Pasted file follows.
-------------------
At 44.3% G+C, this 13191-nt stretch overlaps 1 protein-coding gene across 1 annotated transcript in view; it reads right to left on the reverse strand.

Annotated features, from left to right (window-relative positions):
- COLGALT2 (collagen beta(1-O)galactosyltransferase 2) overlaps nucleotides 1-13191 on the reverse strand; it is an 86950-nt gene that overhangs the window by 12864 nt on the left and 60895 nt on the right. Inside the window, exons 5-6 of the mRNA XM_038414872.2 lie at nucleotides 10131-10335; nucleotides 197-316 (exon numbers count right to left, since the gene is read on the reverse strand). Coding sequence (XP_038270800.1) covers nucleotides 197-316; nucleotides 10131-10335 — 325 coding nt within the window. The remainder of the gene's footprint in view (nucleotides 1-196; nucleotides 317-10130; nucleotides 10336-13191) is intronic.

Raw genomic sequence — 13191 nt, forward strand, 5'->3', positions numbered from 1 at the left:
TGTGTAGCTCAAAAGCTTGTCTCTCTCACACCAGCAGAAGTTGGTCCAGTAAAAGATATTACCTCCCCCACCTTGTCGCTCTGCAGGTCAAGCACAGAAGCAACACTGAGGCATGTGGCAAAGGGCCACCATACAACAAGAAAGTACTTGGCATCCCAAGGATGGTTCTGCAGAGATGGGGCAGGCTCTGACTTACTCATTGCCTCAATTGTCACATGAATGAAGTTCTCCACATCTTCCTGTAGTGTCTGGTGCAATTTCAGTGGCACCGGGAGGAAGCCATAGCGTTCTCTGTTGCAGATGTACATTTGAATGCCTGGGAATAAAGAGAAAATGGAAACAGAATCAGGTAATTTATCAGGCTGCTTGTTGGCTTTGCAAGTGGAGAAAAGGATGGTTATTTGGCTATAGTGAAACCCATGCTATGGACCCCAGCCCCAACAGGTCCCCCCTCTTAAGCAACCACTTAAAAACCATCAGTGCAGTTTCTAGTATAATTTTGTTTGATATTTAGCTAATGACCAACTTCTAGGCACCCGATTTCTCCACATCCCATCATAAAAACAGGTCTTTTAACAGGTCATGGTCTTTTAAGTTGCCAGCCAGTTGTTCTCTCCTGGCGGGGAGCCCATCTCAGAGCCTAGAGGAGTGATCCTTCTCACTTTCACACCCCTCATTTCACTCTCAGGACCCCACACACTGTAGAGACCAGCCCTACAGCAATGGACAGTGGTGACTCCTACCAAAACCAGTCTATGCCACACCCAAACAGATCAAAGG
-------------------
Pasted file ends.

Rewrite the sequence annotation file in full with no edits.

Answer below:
At 44.3% G+C, this 13191-nt stretch overlaps 1 protein-coding gene across 1 annotated transcript in view; it reads right to left on the reverse strand.

Annotated features, from left to right (window-relative positions):
- COLGALT2 (collagen beta(1-O)galactosyltransferase 2) overlaps nucleotides 1-13191 on the reverse strand; it is an 86950-nt gene that overhangs the window by 12864 nt on the left and 60895 nt on the right. Inside the window, exons 5-6 of the mRNA XM_038414872.2 lie at nucleotides 10131-10335; nucleotides 197-316 (exon numbers count right to left, since the gene is read on the reverse strand). Coding sequence (XP_038270800.1) covers nucleotides 197-316; nucleotides 10131-10335 — 325 coding nt within the window. The remainder of the gene's footprint in view (nucleotides 1-196; nucleotides 317-10130; nucleotides 10336-13191) is intronic.

Raw genomic sequence — 13191 nt, forward strand, 5'->3', positions numbered from 1 at the left:
TGTGTAGCTCAAAAGCTTGTCTCTCTCACACCAGCAGAAGTTGGTCCAGTAAAAGATATTACCTCCCCCACCTTGTCGCTCTGCAGGTCAAGCACAGAAGCAACACTGAGGCATGTGGCAAAGGGCCACCATACAACAAGAAAGTACTTGGCATCCCAAGGATGGTTCTGCAGAGATGGGGCAGGCTCTGACTTACTCATTGCCTCAATTGTCACATGAATGAAGTTCTCCACATCTTCCTGTAGTGTCTGGTGCAATTTCAGTGGCACCGGGAGGAAGCCATAGCGTTCTCTGTTGCAGATGTACATTTGAATGCCTGGGAATAAAGAGAAAATGGAAACAGAATCAGGTAATTTATCAGGCTGCTTGTTGGCTTTGCAAGTGGAGAAAAGGATGGTTATTTGGCTATAGTGAAACCCATGCTATGGACCCCAGCCCCAACAGGTCCCCCCTCTTAAGCAACCACTTAAAAACCATCAGTGCAGTTTCTAGTATAATTTTGTTTGATATTTAGCTAATGACCAACTTCTAGGCACCCGATTTCTCCACATCCCATCATAAAAACAGGTCTTTTAACAGGTCATGGTCTTTTAAGTTGCCAGCCAGTTGTTCTCTCCTGGCGGGGAGCCCATCTCAGAGCCTAGAGGAGTGATCCTTCTCACTTTCACACCCCTCATTTCACTCTCAGGACCCCACACACTGTAGAGACCAGCCCTACAGCAATGGACAGTGGTGACTCCTACCAAAACCAGTCTATGCCACACCCAAACAGATCAAAGG